This educational, charming piece on an American folk-rock visionary is fittingly presented by an up-and-coming sensation of the same genre, Dan Clews. James Taylor’s life is outlined by a book-on-tape-esque recorded voice over which soothingly coincides with a slideshow. Clews plays guitar throughout almost the entire show, providing a soft strumming and plucking background music during the voiceover. The multi-media storytelling experience is broken up by live performances of James Taylor’s songs by Clews, who sounds satisfyingly like the real thing.
Will leave any folk-rock or James Taylor fans wholly satisfied with the experience.
The slideshow sometimes seems cheesy and dated, but is mostly relevant and gives an interesting window into James Taylor’s life. There are a few recordings of James Taylor and other important characters in his life taken from old interviews, which adds an interesting element to the voiceover. The performance is especially unique in that it offers Clews’ live renderings of rarely-heard original versions of James Taylor favorites such as Gone To Carolina.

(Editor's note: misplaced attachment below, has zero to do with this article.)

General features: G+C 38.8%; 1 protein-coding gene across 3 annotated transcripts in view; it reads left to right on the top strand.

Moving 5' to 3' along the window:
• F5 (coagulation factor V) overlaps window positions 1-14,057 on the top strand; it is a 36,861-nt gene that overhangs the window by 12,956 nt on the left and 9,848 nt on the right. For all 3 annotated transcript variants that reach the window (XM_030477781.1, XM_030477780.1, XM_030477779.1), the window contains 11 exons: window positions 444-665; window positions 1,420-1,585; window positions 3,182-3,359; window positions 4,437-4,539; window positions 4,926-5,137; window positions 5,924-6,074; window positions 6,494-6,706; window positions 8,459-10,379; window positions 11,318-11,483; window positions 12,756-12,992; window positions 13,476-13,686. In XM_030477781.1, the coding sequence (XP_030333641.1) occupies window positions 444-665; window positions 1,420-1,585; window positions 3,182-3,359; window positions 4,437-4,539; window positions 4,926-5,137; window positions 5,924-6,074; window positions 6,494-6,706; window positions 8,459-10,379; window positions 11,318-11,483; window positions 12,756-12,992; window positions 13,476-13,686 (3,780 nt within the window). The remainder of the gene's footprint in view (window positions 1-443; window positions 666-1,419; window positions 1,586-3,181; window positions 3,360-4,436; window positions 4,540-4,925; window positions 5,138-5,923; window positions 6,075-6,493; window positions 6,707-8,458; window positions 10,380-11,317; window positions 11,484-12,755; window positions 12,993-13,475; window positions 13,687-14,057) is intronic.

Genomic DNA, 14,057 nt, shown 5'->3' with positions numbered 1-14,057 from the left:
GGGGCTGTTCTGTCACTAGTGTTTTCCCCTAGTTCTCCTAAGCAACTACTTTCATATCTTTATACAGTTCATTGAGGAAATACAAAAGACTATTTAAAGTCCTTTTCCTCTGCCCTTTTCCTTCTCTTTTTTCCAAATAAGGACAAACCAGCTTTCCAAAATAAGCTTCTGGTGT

At one or two points, the formatting is switched up yet again as Clews talks briefly to the audience through the mic, but never long enough to steal the show from James Taylor or irritate the audience. He is charming and engaging when he speaks and even cracks a few jokes, which the audience readily laughs at. The set closes with a heartwarming cover that welcomes audience involvement, after which Clews steals the show from James Taylor a little bit by promoting his own album, but it seems justified and leaves the audience pleased. Overall, this piece is interesting in its presentation style and educational in its content, and will leave any folk-rock or James Taylor fans wholly satisfied with the experience.